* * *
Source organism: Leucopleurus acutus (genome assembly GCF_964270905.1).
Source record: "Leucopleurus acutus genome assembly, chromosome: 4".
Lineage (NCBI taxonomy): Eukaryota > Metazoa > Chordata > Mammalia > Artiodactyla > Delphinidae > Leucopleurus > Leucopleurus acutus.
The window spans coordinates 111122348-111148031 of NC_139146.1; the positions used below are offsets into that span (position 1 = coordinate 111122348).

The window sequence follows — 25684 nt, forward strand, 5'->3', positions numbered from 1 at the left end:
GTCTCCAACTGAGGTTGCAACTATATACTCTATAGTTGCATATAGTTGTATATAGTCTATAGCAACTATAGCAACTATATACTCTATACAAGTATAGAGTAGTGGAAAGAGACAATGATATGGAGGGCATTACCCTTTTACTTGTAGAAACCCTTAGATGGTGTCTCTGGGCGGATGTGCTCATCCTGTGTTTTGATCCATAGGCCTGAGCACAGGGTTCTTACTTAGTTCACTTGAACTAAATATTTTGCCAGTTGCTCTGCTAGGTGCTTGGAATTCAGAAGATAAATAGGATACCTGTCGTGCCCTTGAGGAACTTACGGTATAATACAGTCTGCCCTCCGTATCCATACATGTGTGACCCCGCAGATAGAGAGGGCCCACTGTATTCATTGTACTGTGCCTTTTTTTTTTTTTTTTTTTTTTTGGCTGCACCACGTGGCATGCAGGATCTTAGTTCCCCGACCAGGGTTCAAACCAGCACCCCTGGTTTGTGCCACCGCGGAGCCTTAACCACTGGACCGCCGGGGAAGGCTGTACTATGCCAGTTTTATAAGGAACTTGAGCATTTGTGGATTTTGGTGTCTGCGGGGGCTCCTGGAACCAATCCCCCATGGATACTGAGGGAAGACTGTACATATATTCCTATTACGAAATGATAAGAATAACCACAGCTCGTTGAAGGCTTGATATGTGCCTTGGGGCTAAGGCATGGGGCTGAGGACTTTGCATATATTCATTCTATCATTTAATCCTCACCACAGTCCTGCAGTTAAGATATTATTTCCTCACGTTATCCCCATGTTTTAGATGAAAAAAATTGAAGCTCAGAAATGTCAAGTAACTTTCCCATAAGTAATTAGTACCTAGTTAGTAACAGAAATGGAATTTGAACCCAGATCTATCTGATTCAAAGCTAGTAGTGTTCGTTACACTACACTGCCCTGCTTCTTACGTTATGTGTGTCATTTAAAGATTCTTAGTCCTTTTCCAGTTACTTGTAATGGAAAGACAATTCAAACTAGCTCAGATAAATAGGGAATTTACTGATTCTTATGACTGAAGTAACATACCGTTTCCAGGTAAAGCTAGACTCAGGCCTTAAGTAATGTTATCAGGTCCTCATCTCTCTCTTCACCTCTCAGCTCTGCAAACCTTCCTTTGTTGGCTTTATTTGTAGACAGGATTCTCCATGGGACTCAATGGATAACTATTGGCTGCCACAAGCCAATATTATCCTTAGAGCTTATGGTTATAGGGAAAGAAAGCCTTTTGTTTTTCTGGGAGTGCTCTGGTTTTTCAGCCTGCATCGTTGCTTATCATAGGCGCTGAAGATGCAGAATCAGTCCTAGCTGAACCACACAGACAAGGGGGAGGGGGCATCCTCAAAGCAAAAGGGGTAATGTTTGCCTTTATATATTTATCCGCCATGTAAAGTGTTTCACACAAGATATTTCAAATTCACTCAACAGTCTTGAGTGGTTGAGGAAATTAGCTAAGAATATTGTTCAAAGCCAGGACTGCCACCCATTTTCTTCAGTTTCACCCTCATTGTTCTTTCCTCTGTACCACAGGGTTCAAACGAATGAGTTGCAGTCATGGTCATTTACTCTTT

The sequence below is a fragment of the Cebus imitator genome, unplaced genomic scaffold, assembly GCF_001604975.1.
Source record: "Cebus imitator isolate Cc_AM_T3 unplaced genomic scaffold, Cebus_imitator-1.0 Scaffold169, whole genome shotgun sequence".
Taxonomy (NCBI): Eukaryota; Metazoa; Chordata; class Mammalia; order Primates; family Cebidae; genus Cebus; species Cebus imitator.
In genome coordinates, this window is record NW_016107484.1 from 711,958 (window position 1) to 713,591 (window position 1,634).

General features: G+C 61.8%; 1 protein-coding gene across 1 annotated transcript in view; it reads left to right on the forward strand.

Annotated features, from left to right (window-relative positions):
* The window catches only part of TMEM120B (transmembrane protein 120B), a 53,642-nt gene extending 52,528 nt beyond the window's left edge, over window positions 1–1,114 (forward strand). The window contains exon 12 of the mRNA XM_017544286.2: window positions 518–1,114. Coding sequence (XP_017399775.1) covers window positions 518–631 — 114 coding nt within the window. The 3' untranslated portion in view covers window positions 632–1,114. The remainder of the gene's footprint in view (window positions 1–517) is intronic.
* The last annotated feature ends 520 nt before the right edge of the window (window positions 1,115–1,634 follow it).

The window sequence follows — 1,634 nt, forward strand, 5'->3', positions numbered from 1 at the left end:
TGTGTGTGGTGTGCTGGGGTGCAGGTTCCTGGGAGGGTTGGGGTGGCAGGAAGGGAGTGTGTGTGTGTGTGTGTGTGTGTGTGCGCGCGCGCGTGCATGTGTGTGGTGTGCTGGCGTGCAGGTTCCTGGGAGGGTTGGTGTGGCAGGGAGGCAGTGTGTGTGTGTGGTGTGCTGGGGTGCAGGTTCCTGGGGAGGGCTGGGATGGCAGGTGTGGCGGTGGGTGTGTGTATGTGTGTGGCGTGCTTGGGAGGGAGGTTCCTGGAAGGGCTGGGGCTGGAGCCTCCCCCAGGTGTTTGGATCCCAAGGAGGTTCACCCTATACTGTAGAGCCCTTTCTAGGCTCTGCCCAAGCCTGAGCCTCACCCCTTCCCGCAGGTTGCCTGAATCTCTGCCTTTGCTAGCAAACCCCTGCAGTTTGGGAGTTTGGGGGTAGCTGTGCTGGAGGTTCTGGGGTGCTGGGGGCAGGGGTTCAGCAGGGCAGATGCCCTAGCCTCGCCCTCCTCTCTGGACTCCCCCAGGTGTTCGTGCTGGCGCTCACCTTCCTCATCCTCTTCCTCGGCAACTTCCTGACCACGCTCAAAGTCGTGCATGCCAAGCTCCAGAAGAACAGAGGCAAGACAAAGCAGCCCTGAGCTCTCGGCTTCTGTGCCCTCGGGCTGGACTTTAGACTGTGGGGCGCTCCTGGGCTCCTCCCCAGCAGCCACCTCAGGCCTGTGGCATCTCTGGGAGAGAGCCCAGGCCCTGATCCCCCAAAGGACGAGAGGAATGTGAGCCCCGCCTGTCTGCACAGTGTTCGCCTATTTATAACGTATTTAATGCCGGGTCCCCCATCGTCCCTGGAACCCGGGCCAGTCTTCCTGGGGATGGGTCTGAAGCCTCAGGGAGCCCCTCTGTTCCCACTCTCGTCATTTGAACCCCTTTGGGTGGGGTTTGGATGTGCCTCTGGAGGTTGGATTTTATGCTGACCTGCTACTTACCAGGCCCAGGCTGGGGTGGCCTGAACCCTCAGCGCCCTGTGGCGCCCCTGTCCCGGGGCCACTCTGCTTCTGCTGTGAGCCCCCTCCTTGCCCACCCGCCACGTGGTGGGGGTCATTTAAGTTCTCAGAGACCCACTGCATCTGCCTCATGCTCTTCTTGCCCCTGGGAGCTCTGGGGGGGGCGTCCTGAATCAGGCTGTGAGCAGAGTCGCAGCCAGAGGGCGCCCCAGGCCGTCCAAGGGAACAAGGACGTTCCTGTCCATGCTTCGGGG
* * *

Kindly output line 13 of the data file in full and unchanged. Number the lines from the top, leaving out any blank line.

* The window catches only part of TMEM120B (transmembrane protein 120B), a 53,642-nt gene extending 52,528 nt beyond the window's left edge, over window positions 1–1,114 (forward strand). The window contains exon 12 of the mRNA XM_017544286.2: window positions 518–1,114. Coding sequence (XP_017399775.1) covers window positions 518–631 — 114 coding nt within the window. The 3' untranslated portion in view covers window positions 632–1,114. The remainder of the gene's footprint in view (window positions 1–517) is intronic.